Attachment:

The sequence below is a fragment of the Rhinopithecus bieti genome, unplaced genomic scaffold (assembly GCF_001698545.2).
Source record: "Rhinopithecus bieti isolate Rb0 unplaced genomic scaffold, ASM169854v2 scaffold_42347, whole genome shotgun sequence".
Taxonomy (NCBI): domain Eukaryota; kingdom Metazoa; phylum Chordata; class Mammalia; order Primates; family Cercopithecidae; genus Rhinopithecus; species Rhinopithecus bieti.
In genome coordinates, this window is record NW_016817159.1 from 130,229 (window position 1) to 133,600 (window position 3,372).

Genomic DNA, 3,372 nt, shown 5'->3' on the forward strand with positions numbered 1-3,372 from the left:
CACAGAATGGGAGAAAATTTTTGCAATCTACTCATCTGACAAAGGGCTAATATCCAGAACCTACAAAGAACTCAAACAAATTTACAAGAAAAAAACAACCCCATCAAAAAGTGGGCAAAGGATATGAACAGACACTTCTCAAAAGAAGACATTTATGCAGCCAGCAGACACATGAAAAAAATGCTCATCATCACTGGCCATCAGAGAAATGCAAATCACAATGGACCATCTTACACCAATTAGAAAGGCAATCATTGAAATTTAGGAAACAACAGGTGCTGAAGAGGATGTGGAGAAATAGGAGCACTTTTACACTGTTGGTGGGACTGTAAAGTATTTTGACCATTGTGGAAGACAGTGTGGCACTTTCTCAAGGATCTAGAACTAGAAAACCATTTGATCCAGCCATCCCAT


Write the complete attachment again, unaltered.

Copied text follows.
The sequence below is a fragment of the Rhinopithecus bieti genome, unplaced genomic scaffold (assembly GCF_001698545.2).
Source record: "Rhinopithecus bieti isolate Rb0 unplaced genomic scaffold, ASM169854v2 scaffold_42347, whole genome shotgun sequence".
Taxonomy (NCBI): domain Eukaryota; kingdom Metazoa; phylum Chordata; class Mammalia; order Primates; family Cercopithecidae; genus Rhinopithecus; species Rhinopithecus bieti.
In genome coordinates, this window is record NW_016817159.1 from 130,229 (window position 1) to 133,600 (window position 3,372).

Genomic DNA, 3,372 nt, shown 5'->3' on the forward strand with positions numbered 1-3,372 from the left:
CACAGAATGGGAGAAAATTTTTGCAATCTACTCATCTGACAAAGGGCTAATATCCAGAACCTACAAAGAACTCAAACAAATTTACAAGAAAAAAACAACCCCATCAAAAAGTGGGCAAAGGATATGAACAGACACTTCTCAAAAGAAGACATTTATGCAGCCAGCAGACACATGAAAAAAATGCTCATCATCACTGGCCATCAGAGAAATGCAAATCACAATGGACCATCTTACACCAATTAGAAAGGCAATCATTGAAATTTAGGAAACAACAGGTGCTGAAGAGGATGTGGAGAAATAGGAGCACTTTTACACTGTTGGTGGGACTGTAAAGTATTTTGACCATTGTGGAAGACAGTGTGGCACTTTCTCAAGGATCTAGAACTAGAAAACCATTTGATCCAGCCATCCCAT